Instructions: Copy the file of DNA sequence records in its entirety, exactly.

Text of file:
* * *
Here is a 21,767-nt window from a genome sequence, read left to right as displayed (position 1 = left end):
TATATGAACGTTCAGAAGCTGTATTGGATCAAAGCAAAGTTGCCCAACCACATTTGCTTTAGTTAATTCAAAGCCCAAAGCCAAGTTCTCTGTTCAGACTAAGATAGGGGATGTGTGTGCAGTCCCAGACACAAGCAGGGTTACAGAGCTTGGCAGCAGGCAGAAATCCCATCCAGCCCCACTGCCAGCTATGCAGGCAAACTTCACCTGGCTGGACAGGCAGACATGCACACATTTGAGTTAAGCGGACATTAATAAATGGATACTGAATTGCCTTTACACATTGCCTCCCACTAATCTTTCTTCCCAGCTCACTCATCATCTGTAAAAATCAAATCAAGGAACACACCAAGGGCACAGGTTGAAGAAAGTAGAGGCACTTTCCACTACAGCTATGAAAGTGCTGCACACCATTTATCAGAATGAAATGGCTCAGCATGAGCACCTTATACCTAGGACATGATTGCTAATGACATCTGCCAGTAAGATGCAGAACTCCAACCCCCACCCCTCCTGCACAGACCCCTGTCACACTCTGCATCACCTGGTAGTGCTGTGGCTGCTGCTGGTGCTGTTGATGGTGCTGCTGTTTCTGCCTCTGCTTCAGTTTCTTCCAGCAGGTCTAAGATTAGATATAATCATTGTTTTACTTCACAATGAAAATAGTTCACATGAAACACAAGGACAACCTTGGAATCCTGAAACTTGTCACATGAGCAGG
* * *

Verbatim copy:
Here is a 21,767-nt window from a genome sequence, read left to right as displayed (position 1 = left end):
TATATGAACGTTCAGAAGCTGTATTGGATCAAAGCAAAGTTGCCCAACCACATTTGCTTTAGTTAATTCAAAGCCCAAAGCCAAGTTCTCTGTTCAGACTAAGATAGGGGATGTGTGTGCAGTCCCAGACACAAGCAGGGTTACAGAGCTTGGCAGCAGGCAGAAATCCCATCCAGCCCCACTGCCAGCTATGCAGGCAAACTTCACCTGGCTGGACAGGCAGACATGCACACATTTGAGTTAAGCGGACATTAATAAATGGATACTGAATTGCCTTTACACATTGCCTCCCACTAATCTTTCTTCCCAGCTCACTCATCATCTGTAAAAATCAAATCAAGGAACACACCAAGGGCACAGGTTGAAGAAAGTAGAGGCACTTTCCACTACAGCTATGAAAGTGCTGCACACCATTTATCAGAATGAAATGGCTCAGCATGAGCACCTTATACCTAGGACATGATTGCTAATGACATCTGCCAGTAAGATGCAGAACTCCAACCCCCACCCCTCCTGCACAGACCCCTGTCACACTCTGCATCACCTGGTAGTGCTGTGGCTGCTGCTGGTGCTGTTGATGGTGCTGCTGTTTCTGCCTCTGCTTCAGTTTCTTCCAGCAGGTCTAAGATTAGATATAATCATTGTTTTACTTCACAATGAAAATAGTTCACATGAAACACAAGGACAACCTTGGAATCCTGAAACTTGTCACATGAGCAGG